What major communication technology will come next? 

Around the middle nineteenth century, the television was starting to get big. As its hardware became more advanced, and more affordable it became a populist necessity. But the television plateaued. As the decades passed, primitive cell phone and internet technologies were released. During 1995 and 1996, America Online LLC (AOL) had hit it big with the PC's transition to Windows 95.  Suddenly communication was interesting, convenient, and competitive. Very quickly, school districts across the United States started going digital with the World Web Web. Children were getting access at school. Classroom teachers discussed in computer lab e-mail and the Web. Fortunate kids would raise their hands and explain the functionality of having internet access at home. In 1997, the United States saw similar versions of the cellphones we still use today. In 2007, Apple introduced the iPhone, which made an all-in-one communication package available to subscribers. G3, the touchscreen, and voice recognition made communication even more interesting, convenient, and competitive.

There was a plateau after the printing press, the telephone and radio, and the television.  Is there going to be a plateau after the technology we so conveniently utilize today? Some think that there won't be much of a plateau at all.

Andrew Wagner, guitarist in the band Ample Branches and a frequent iPod and Mac laptop user, thinks it's only going to get more advanced. He thinks that the plateaus between differing advancements are only going to get smaller. Similarly, Ample Branche's Kevin Lawrence, iPhone and Mac user, thinks that all communication technologies will get faster and become used on a more widespread scale. He imagines a world where the majority of residences will have an all-in-one type communication hardware that will simultaneously combine television with technologies made readily available from Apple's iPhone. This mass produced system would be something like an internet television with lots of windows on the screen and a computer mouse. In one window there's the football game, another, the Daily Show, and beside each of these window is another window where there's a place to blog your thoughts instantly with users all over the world. Lawrence thinks that this type of technology is already available but will become more prevalent as the years pass. The entire Web, voice communication, video games, movies and music will be part of it too. This technology could be used at home or in public. But in order for this type of communication to occur, a more advanced network would have to be developed. It would be like G3, only incorporate more services offered by individual communication companies, and considerably more advanced. The chances are that subscribers to a service like this would be paying there bills to AT&T, Microsoft, or Apple-like company, or maybe the companies might merge. Whatever, that case may be, something similar will happen.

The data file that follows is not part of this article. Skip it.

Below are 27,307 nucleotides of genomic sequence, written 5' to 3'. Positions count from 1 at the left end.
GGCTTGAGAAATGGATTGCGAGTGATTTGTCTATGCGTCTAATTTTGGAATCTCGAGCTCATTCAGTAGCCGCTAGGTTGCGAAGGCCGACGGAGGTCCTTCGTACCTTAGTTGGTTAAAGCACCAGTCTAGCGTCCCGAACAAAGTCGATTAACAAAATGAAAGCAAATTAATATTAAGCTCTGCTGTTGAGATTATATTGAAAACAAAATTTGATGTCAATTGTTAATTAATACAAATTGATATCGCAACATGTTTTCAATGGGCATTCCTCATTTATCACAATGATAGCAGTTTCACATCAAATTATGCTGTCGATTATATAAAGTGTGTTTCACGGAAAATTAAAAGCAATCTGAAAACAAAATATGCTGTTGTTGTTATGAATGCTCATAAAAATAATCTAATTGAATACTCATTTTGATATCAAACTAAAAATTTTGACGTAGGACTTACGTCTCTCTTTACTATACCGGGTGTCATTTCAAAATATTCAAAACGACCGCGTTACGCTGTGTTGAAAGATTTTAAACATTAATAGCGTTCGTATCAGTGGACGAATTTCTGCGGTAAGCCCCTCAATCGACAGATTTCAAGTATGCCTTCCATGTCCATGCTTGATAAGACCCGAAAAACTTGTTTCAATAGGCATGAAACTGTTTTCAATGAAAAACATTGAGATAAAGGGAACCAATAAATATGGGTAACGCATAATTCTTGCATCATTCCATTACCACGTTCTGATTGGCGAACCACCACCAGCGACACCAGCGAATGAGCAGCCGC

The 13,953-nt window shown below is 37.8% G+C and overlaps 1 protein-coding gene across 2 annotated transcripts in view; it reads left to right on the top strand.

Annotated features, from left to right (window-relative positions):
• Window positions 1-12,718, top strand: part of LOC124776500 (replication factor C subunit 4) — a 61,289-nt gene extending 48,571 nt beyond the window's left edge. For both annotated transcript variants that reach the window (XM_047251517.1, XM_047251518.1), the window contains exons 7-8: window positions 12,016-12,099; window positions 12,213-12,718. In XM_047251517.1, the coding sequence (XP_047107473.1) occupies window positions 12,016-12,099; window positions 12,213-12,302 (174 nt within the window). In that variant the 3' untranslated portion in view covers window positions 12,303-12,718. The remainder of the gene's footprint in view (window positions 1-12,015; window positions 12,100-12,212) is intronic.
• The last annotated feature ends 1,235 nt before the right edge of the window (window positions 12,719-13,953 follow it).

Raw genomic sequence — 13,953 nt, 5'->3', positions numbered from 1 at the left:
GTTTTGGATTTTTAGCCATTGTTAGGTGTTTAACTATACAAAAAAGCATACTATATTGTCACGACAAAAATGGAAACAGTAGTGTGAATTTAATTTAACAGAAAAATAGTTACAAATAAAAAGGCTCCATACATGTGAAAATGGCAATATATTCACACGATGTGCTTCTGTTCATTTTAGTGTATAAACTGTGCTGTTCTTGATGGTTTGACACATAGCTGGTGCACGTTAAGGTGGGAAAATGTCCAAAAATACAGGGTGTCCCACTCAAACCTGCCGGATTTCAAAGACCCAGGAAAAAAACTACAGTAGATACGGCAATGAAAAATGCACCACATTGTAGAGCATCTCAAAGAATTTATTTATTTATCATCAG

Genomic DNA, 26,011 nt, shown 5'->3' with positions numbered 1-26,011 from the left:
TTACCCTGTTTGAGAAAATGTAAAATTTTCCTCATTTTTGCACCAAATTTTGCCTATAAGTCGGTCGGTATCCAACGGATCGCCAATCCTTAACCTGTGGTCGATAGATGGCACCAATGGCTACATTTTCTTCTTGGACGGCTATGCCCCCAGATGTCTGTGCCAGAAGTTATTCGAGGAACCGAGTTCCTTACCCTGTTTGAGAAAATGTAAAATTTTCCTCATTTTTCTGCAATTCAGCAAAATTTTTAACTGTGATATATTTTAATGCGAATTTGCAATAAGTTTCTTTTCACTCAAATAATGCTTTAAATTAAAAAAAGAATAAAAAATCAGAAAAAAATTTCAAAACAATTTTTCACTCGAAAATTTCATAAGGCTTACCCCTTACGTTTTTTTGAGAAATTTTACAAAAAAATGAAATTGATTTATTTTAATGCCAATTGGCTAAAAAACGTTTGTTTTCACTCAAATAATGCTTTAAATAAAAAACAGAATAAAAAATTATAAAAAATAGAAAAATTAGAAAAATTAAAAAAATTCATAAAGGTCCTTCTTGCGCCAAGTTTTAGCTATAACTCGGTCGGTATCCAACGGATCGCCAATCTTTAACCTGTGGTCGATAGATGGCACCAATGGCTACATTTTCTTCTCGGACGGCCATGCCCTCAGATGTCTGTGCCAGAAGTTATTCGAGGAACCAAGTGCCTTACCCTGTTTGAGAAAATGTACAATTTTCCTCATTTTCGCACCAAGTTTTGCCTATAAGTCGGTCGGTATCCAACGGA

What about after that? Historically, what's next?

Futurist Ray Kurzweil, author The Singularity is Near: When Humans Transcend Biology, thinks that sometime around 2040 artificial intelligence will be a billion times greater than human intelligence, and humans who nonbiologically enhance themselves will be able to live forever.  Critics of Kurzweil think there are many problems with this idea, and that he is obsessed with trying to cure his old age. Yet, however odd or problematic Kurzweil's vision may seem, there is some merit to his belief in the exponential view of technological history. He views technological progress as a logarithmic curve, where each plateau (period between technological advancement) gets smaller as exponential rise (period of technological advancement) gets steeper and steeper. Apple product users like Andrew Wagner and Kevin Lawrence both believe a similar view.  They may not agree with Kurzweil, but they do believe that the plateaus are getting smaller. The fact that Kurzweil is contracted with the Department of Defense indicates that there are like-minded scientists working on making similar vision's of his come true.

In any case, we have seen how communication technology has become more interesting and convenient in our every day use, and also, its apparent that the communications industry is driving, through its competitive nature, a more advanced market. This market has connected our words, our voice, and the Web to our lives; hearing, sight, and touch. The next step might be thought. Emerging research and development in the industry of AugCog (augmented cognition), which connects our brains to the Web, might one day prove this dimension's success in communication technology and society. But that's another story.